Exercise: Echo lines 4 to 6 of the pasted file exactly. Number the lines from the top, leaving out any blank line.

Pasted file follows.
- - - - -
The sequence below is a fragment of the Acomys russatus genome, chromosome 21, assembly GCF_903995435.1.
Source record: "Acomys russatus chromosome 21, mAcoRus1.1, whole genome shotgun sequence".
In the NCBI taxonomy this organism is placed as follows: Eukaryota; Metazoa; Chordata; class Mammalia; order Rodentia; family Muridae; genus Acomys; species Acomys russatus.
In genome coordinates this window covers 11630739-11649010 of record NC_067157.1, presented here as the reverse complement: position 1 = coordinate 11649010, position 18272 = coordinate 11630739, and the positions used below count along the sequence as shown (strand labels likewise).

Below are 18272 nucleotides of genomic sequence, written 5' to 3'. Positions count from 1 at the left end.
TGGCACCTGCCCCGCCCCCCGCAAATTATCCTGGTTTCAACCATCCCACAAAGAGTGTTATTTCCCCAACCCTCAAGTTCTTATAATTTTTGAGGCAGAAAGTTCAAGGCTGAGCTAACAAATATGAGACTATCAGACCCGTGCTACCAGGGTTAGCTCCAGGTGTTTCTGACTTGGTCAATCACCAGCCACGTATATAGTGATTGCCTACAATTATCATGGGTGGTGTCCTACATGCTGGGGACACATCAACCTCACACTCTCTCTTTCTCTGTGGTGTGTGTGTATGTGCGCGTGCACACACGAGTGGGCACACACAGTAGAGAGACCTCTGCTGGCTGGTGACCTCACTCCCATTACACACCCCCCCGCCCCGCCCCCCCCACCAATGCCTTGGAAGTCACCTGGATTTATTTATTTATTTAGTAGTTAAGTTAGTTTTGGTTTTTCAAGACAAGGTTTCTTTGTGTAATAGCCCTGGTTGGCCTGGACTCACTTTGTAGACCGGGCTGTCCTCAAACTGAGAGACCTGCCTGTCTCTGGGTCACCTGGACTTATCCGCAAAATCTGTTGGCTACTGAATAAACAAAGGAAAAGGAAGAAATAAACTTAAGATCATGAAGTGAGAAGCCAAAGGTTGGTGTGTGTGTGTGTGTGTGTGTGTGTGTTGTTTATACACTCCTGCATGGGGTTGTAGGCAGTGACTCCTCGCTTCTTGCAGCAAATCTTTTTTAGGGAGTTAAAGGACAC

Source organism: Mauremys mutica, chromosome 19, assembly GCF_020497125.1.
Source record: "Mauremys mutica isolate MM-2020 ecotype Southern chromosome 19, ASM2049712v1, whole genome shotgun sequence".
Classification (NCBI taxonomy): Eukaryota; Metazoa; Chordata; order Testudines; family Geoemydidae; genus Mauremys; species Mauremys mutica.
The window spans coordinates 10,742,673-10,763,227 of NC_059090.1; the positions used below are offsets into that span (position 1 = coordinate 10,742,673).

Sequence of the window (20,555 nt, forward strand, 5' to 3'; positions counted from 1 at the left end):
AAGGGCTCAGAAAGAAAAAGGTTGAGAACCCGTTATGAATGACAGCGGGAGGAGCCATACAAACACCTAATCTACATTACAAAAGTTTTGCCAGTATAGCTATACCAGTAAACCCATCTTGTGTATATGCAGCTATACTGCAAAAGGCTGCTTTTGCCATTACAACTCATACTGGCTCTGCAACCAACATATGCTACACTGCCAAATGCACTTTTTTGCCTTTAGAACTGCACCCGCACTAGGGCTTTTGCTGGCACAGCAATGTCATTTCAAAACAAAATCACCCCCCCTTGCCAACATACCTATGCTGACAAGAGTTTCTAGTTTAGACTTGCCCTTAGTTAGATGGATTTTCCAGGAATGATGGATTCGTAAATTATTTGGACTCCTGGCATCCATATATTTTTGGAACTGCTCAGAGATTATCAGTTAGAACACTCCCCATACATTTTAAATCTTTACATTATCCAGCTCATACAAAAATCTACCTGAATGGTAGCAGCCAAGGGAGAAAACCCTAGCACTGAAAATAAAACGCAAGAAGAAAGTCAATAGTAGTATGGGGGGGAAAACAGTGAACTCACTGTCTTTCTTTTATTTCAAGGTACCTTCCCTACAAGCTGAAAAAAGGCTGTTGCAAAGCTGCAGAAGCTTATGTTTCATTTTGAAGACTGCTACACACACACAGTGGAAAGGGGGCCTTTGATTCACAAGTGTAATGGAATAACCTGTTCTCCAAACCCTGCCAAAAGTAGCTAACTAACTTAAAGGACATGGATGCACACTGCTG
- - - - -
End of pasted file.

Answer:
In genome coordinates this window covers 11630739-11649010 of record NC_067157.1, presented here as the reverse complement: position 1 = coordinate 11649010, position 18272 = coordinate 11630739, and the positions used below count along the sequence as shown (strand labels likewise).

Below are 18272 nucleotides of genomic sequence, written 5' to 3'. Positions count from 1 at the left end.
TGGCACCTGCCCCGCCCCCCGCAAATTATCCTGGTTTCAACCATCCCACAAAGAGTGTTATTTCCCCAACCCTCAAGTTCTTATAATTTTTGAGGCAGAAAGTTCAAGGCTGAGCTAACAAATATGAGACTATCAGACCCGTGCTACCAGGGTTAGCTCCAGGTGTTTCTGACTTGGTCAATCACCAGCCACGTATATAGTGATTGCCTACAATTATCATGGGTGGTGTCCTACATGCTGGGGACACATCAACCTCACACTCTCTCTTTCTCTGTGGTGTGTGTGTATGTGCGCGTGCACACACGAGTGGGCACACACAGTAGAGAGACCTCTGCTGGCTGGTGACCTCACTCCCATTACACACCCCCCCGCCCCGCCCCCCCCACCAATGCCTTGGAAGTCACCTGGATTTATTTATTTATTTAGTAGTTAAGTTAGTTTTGGTTTTTCAAGACAAGGTTTCTTTGTGTAATAGCCCTGGTTGGCCTGGACTCACTTTGTAGACCGGGCTGTCCTCAAACTGAGAGACCTGCCTGTCTCTGGGTCACCTGGACTTATCCGCAAAATCTGTTGGCTACTGAATAAACAAAGGAAAAGGAAGAAATAAACTTAAGATCATGAAGTGAGAAGCCAAAGGTTGGTGTGTGTGTGTGTGTGTGTGTGTGTGTTGTTTATACACTCCTGCATGGGGTTGTAGGCAGTGACTCCTCGCTTCTTGCAGCAAATCTTTTTTAGGGAGTTAAAGGACAC